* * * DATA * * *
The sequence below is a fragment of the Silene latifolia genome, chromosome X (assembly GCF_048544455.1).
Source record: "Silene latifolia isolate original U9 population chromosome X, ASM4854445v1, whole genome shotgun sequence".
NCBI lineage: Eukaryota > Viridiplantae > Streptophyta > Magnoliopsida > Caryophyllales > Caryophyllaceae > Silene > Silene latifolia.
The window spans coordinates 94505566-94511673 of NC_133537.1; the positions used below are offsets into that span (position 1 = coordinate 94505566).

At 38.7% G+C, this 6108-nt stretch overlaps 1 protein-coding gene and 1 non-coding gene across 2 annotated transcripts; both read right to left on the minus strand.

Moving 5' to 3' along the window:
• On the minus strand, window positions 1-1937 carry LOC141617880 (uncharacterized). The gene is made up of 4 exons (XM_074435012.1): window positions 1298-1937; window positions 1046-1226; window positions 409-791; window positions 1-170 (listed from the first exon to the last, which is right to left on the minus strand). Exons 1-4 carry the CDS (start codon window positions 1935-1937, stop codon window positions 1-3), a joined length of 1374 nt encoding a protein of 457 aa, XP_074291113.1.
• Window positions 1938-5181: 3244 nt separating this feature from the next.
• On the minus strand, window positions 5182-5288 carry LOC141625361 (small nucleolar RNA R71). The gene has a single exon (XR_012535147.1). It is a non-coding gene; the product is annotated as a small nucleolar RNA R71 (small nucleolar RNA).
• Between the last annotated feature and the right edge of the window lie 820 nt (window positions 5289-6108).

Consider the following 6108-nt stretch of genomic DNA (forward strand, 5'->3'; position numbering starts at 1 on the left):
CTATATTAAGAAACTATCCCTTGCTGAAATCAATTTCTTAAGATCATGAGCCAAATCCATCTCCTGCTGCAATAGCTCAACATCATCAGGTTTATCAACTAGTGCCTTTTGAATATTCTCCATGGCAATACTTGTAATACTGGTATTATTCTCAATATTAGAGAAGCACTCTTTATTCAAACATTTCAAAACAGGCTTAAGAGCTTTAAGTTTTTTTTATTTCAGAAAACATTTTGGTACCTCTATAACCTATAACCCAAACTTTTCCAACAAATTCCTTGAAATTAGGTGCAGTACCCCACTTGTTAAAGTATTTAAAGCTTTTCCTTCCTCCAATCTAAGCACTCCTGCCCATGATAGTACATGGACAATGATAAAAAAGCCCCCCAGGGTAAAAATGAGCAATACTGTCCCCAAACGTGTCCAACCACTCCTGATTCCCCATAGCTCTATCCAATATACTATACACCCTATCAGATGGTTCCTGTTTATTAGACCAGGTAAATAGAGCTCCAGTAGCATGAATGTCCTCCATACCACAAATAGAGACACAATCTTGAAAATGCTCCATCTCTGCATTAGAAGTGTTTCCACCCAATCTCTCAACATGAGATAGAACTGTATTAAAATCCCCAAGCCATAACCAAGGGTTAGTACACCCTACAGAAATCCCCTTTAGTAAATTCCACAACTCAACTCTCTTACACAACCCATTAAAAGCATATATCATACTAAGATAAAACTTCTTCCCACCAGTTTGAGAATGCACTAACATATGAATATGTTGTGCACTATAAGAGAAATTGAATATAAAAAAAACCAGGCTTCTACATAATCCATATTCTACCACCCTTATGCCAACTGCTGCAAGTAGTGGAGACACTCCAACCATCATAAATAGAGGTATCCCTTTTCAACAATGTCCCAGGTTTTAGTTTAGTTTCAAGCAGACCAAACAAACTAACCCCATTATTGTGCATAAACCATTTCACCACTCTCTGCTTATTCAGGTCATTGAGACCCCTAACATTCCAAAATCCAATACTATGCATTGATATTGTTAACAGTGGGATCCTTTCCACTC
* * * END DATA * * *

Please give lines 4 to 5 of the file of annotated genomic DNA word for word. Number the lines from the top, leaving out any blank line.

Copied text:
The window spans coordinates 94505566-94511673 of NC_133537.1; the positions used below are offsets into that span (position 1 = coordinate 94505566).

At 38.7% G+C, this 6108-nt stretch overlaps 1 protein-coding gene and 1 non-coding gene across 2 annotated transcripts; both read right to left on the minus strand.